Dr. William W. Schwab M.D., Griffins medical director
Orthopaedic Associates physicians work closely with medical trainer Rob Snitzer to keep the Griffins in peak playing condition.
Story by Mark Newman
They sit near, not on, the Griffins’ bench, but they are no less a part of the team when it comes to efforts to put the best product on the ice.
Like most athletes, hockey players are finely tuned machines; occasionally they may require adjustments to stay in top running condition.
Nothing will slow a player more than a bad shoulder or bad knee, so the doctors from Orthopaedic Associates of Grand Rapids play an important role as the official team physicians of the Griffins.
“It really is a team effort,” said Dr. William Schwab, medical director of the Griffins since the club’s inception. “The orthopedic surgeon and team trainer work together with the athlete to get them back as soon as possible.”
Few things will motivate a hockey player more than an injury. They hate the helpless feeling they endure while watching their teammates from the stands or the press box.
“They want to play,” Schwab said. “They’re highly motivated to get back onto the ice and it’s very gratifying to help them get there. It usually takes everybody working together to accomplish that.”
Schwab works closely with Griffins medical therapist Rob Snitzer on a regular basis as do his colleagues at Orthopaedic Associates, who include Michael Jabara, Thomas Matelic and Peter Theut.
The physicians attend all Griffins games on a rotating basis, sitting in the stands close to the bench so that Snitzer can alert them if their services are needed during the game.
They check with Snitzer and the team before and after every game, as well as between periods. They track ongoing medical conditions, as well as diagnose and treat any acute injuries that occur during the course of a game.
“There is a definite sense of responsibility in what we do,” Schwab said. “We’re essentially on-call, so it’s not like we can sit back and enjoy a beer while we watch the game.”
For the Orthopaedic Associates partners, working with the Griffins is a complete joy.
“Hockey players in general are great guys,” Theut said. “They’re hard-working individuals who are very tough but also very friendly and very enjoyable to be around.”
As orthopedic surgeons, the staff at Orthopaedic Associates is well-versed in the treatment of traumatic injuries of all types, from broken bones to torn ligaments, from shoulder separations to head or neck pain.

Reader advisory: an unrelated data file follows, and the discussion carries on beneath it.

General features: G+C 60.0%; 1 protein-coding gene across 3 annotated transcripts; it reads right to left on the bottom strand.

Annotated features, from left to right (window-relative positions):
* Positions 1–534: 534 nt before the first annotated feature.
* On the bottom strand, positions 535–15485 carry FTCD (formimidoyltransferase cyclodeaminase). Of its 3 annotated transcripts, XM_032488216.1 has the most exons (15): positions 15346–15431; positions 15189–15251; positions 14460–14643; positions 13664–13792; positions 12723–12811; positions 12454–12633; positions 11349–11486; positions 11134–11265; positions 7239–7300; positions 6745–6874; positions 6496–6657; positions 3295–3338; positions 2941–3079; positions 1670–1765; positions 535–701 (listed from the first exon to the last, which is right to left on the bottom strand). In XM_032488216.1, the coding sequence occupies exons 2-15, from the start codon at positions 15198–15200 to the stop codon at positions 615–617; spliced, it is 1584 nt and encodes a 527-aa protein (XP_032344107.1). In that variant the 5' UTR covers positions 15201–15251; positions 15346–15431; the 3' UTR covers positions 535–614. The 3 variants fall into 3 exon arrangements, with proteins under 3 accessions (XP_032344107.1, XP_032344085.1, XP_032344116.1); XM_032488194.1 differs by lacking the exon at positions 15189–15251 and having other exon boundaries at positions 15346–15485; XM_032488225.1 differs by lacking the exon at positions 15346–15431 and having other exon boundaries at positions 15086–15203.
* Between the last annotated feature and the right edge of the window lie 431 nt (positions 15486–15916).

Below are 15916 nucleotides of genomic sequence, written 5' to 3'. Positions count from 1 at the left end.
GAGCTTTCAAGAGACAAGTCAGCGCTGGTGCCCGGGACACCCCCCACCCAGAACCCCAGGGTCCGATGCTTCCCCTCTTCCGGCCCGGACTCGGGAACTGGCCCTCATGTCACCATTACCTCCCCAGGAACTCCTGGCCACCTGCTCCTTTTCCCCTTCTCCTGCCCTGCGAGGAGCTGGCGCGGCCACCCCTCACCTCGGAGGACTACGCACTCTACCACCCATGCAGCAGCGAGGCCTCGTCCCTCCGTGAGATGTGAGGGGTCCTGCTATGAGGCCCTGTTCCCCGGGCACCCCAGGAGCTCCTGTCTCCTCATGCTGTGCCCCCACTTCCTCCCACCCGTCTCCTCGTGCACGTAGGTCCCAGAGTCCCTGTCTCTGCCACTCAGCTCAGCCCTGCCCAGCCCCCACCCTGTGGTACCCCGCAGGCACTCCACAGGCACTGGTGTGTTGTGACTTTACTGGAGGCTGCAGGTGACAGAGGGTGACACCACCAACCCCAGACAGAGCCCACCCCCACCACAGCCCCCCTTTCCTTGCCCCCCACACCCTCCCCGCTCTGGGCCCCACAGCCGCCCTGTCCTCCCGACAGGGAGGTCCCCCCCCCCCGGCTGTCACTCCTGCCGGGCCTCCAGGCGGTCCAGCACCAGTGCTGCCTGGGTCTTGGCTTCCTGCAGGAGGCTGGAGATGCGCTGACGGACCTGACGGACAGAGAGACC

“We treat athletes of all types and ages, so it’s safe to say that hockey players seem to have a higher threshold for pain tolerance,” Theut said. “They seem to tolerate minor injuries extremely well.”
A muscle tear that might sideline the average person two or three months might hamper a hockey player only three or four weeks. “The patient’s attitude is very important in the whole recovery process,” Matelic said.
“The hockey mentality is a bit different from other athletes,” Schwab said. “Unless something is broken, there is almost nothing that keeps them from going back onto the ice.”
Schwab recalled the case of an opposing player who was hit in the face by a puck during a Griffins game several years ago. The player’s nose was pushed to the side by a 45-degree angle.
“He had us set it without anesthesia and then had three stitches across the bridge of his nose before going right back on the ice,” Schwab said. “Hockey players have an intense desire to play.”
As further proof, Schwab cited the example of former Griffins center Jeff Nelson, who severely injured his finger to the point where it was 90 percent displaced.
“We manipulated the displaced finger until he could put on his gloves and get back into the game,” Schwab said. “Then he kept playing until the end of the playoffs. When the season was over, we finally pinned the finger.”
While other athletes worry about scars, hockey players are almost the opposite, looking at them practically as a badge of courage. “When they get stitches, they tend to shrug them off as another step toward looking like a hockey player,” Schwab said.
One of the keys to successful rehabilitation is a good rapport among the players with the doctors and the team’s medical therapist. Schwab gives a lot of credit to Snitzer for being the ideal liaison.
“As far as I’m concerned, Rob is heads above any other trainer with whom I’ve ever worked,” Schwab said. “He is remarkably good at evaluating orthopedic injuries and is very protective of the players. He makes sure they get absolutely top-notch care.”
At the same time, the coaching staff is totally respectful of any recommendations made by the team’s doctors.
“If they ask for our opinion, we give them a ‘yes’ or a ‘no’ and that’s the end of the discussion,” Schwab said. “We know the guys want to play, but we don’t take risks. If it’s not safe, we won’t send them out to play and they always abide by our decisions.”
The decision-making process has been aided in recent years by improvements in MRI (magnetic resonance imaging) technology.
“We’re now able to provide a better diagnosis,” Schwab said.
For the physicians of Orthopaedic Associations, sports medicine is about more than taking care of shoulders and knees.
“It’s really a philosophy,” Matelic said. “We try to understand the nature of the injury and the healing process. In that sense, working with athletes ultimately makes us better physicians.”
All of the team’s doctors say they enjoy the opportunity of working with professional athletes. In addition to the Griffins, Orthopaedic Associates works with the Grand Rapids Rampage and West Michigan Whitecaps, as well as local high schools and colleges.
“I’m the old guy of the group, but I hope to continue doing this until the day I retire,” Schwab said. “I still enjoy it just as much as I did the first season.”